If it is a combination of these factors, then I recently visited the perfect school. A custom-built, Swedish-designed educational palace cut into a hillside, adorned with local natural stone and bursting with every conceivable learning resource. There was even a cinema. I was shown round by one of the most charming and proud headteachers you could ever hope to meet. There wasn't just evidence of exceptionally high standards of work in all subjects on display, but at every opportunity there were signs of progression in work through the various year groups. The children held doors open and moved around the school like mice. The curved skylights shone bright light upon the massive curriculum targets, visible from every possible angle in each class.
But I had to ask myself one question. Could I see myself as the next head of this school? They were asking me what I could bring to help them continue to develop the good, very good and brilliant aspects of a process they had so successfully started - but the answer was I could bring nothing. For me, this was the wrong question.
I am the first to admit that it is no mean feat to achieve good results and value for money, but this alone may not provide children with the education they deserve. The Government is demonstrating considerable interest in exploring a more creative curriculum. So in this climate, how do we develop a curriculum that retains the key skills and progression and yet provide individual education?
I have always been excited about how we can find the child at the centre of education and I remain fascinated about what different approaches have to offer. I am also extremely fortunate to have worked with a head who was prepared to let her staff explore new initiatives in the hope that it will lead to a creative and cross-curricular programme. For me, this is the foundation of a good school.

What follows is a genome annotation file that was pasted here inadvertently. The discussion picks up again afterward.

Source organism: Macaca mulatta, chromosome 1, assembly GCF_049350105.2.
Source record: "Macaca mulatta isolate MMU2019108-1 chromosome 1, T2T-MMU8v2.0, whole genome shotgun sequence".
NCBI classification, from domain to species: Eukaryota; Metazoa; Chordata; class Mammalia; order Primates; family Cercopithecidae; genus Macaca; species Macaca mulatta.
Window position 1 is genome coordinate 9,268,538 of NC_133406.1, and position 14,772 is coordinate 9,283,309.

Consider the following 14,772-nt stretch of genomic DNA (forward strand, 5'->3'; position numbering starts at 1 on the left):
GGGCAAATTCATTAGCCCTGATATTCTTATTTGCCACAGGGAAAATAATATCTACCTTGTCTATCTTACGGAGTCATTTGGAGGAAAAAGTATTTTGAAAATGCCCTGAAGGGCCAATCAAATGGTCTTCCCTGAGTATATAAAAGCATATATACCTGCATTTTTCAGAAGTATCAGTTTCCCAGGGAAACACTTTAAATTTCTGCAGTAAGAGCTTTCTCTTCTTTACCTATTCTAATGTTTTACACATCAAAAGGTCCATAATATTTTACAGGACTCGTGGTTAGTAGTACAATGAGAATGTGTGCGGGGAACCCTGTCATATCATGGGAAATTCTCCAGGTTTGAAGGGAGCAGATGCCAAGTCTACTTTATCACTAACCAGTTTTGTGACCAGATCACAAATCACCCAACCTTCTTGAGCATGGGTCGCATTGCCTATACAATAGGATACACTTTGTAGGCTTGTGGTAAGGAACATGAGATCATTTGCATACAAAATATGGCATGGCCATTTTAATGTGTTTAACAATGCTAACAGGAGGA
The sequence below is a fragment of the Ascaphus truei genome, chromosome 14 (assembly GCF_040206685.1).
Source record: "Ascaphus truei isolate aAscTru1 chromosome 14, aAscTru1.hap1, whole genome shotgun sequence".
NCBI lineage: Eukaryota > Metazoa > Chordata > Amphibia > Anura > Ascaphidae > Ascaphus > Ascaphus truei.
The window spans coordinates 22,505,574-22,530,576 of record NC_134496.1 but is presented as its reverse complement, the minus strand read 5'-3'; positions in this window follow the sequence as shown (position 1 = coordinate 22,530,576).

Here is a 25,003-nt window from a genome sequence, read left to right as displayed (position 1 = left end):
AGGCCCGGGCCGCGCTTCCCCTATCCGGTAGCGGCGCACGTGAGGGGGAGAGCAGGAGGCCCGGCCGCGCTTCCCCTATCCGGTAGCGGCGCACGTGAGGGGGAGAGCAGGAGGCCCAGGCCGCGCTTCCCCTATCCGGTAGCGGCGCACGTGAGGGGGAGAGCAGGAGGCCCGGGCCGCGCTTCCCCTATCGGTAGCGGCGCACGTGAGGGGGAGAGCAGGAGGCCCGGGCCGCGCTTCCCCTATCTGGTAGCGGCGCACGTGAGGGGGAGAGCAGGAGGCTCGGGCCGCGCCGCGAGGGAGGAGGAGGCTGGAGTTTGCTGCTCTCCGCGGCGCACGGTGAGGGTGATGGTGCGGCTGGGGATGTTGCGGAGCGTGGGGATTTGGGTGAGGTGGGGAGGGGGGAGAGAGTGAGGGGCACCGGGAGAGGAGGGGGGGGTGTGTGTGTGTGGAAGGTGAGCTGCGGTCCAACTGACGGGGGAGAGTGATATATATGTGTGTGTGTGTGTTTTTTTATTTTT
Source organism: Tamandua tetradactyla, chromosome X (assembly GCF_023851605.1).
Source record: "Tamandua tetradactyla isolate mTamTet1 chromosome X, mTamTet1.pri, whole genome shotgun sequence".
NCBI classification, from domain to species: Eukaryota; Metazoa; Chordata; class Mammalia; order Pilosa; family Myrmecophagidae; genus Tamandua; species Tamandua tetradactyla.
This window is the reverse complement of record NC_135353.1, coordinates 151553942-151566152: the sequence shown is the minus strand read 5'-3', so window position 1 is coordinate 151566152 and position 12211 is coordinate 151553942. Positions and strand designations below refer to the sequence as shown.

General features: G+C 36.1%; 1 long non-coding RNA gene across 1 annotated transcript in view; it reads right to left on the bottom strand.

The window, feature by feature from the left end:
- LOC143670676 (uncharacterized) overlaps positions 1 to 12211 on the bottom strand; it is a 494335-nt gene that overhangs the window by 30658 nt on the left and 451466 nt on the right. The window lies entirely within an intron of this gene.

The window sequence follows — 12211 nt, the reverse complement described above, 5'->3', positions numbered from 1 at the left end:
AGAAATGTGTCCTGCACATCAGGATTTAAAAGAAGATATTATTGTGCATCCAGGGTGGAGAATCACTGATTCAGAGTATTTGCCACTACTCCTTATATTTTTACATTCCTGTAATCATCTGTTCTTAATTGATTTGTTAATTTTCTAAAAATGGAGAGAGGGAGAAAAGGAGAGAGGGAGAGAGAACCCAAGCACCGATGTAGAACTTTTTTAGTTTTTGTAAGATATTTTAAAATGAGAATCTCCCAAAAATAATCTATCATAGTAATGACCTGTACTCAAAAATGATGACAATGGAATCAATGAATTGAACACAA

What does a child-centred curriculum look like in 2006? It's hard to define because it's always evolving and it involves taking risks. You need to start by asking the children what they want to do - and then follow it through. Last September I told my Year 6 pupils that we would be covering one main topic for the year, the Middle Ages. I asked them what they wanted to do within this and they listed castles, legends, local myths, battles, princesses and dragons. Their attitude to medieval studies changed when they realised that we were actually going to pursue the areas they identified - they were engaged with the work, and began to work in new ways - such as researching only aspects of the dark ages that actually interested them. They made helmets, shields and swords, produced large oil paintings on canvasses and explored local ancient heroes and villains, myths and stories. The children used wireless laptops to trawl the internet or produce their work using any combination of iMoviephotoDVD, garageband or iTunes as they deemed necessary. We also invited them to assess and identify their own future developmental requirements.
A few children struggled at first with this approach, but were carried along with their friends' involvement. Then it didn't take long for them to lose themselves in the projects they had created, often wanting to "stay in" and continue their work. Quality and quantity of homework increased too. The work they produced was good. The children were learning how to learn for themselves -owning the process.
Maybe as teachers we should start with a blank piece of paper instead of a termly or weekly plan. I have met too many teachers who feel restrained by what they "ought" to be doing. We need discerning heads who know what's right for their school. And perhaps we should see what our children want to do.
I suspect that children who help to create their own curriculum can explain what the "good" in "good school" means.
Colin Doctor is head of Newnham St Peter's C of E primary school in Newnham, Gloucestershire